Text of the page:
UNIVERSITY OF SYDNEY
CENTRE for HUMAN ASPECTS of SCIENCE & TECHNOLOGY
1996 Templeton Lecture
Professor Evelyn Fox Keller
"Gender Language and Science"
August 22nd, 1996
. . . Now I am not here talking about bad science, I am talking about good science. I’m talking about the language, the metaphors, that have encouraged experimental research at the forefront, that have encouraged the doing of experiments which have provided new insights and new understanding of the molecular processes of fertilisation —processes which, in turn, seemed to amply confirm the picture from which it drew. What is remarkable about this example is the fit between metaphor and experimental findings. Until fifteen years ago, the experimental work done by biologists on fertilisation provided ample evidence to support chemical and mechanical accounts for sperm motility, for mechanisms by which sperm achieved adhesion to the cell membrane, for how it could affect membrane fusion — in other words, for how the sperm could penetrate and activate the egg. No mechanisms emerged from any of this research for the activity of the egg. Indeed no mechanisms for the activity of the egg were looked for; inactivity requires no mechanism, and such mechanisms were assumed not to exist.
Today a different metaphor has come to seem more useful, and clearly more acceptable. In contemporary textbooks, fertilisation is more likely to be cast in the language of equal opportunity. My favourite definition is from a textbook widely used by molecular biologists byAlberts et al called Molecular Biology of the Cell, but it is representative: Fertilisation is defined as "The process by which egg and sperm find each other and fuse". (Alberts et al, 1990:868).
In an early and self-conscious marking of this shift, two researchers in the field, Gerald and Helen Schatten, wrote in 1983,
The classic account, current for centuries has emphasised the sperm’s performance and relegated to the egg the supporting rôle of sleeping beauty. The egg is central to this drama to be sure, but it is as passive a character as the Brothers Grimm’s Princess. Now, it is becoming clear that the egg is not merely a large yoke-filled sphere into which the sperm burrows to endow new life. Rather, recent research suggests the almost heretical view that sperm and egg are mutually active partners.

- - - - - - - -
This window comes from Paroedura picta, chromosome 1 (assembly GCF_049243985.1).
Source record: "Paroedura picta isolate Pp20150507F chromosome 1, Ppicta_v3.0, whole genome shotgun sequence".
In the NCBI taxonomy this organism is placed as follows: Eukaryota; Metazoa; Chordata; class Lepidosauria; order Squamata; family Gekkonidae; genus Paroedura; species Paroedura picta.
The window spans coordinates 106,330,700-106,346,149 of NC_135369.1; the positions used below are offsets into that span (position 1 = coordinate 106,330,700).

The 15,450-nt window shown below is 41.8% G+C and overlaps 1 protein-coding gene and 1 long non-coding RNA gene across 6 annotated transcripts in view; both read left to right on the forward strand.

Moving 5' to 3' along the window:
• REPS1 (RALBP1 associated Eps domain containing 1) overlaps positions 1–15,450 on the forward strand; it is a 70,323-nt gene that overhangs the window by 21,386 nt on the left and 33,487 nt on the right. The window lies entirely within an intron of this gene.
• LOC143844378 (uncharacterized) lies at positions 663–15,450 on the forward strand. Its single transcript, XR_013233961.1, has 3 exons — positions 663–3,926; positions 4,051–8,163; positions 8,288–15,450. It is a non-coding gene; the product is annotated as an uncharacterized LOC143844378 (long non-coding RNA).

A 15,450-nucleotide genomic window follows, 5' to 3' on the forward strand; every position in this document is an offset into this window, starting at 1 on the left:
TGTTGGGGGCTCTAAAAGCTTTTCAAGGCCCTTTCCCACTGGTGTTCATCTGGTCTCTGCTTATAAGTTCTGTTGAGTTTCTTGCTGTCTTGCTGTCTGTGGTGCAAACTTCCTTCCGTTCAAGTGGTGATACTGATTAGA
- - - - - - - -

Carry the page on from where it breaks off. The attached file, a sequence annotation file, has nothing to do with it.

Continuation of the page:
In 1983, that was almost heretical, but, in 1996, it has become dogma. In fact the research goes further, as if confirming some very deep seated fears. Current research sometimes endows the egg with archetypal powers: the egg sends out microvillae which "grasp" the spermhead and "drag" it to the ovum. Other, unwanted, sperm are incapacitated, ejected, or simply destroyed.
So here is my question. Could it be merely an accident that the shift in what counts as a scientific metaphor coincides so closely in time with what counts as a socially effective metaphor? Could it be merely an accident that the current biological account of fertilisation conforms so closely to the concurrent embrace of at least nominal gender equity in the culture at large, just as the traditional account conformed so well with the gender mores that had earlier been in place? Could it be an accident that some descriptions correspond to current anxiety in the culture at large about women having attained too much power? I suggest that such a reading leaves entirely too much to chance, and is, finally, simply unreasonable. Scientists, after all, are opportunists, in the best sense of the word. They are always on the look-out for new possibilities, new research. The coinage of the realm is to produce original research. When the language shifts, when the metaphors shift and point attention to new possibilities, scientists are, by the very nature of the enterprise, eager to jump in.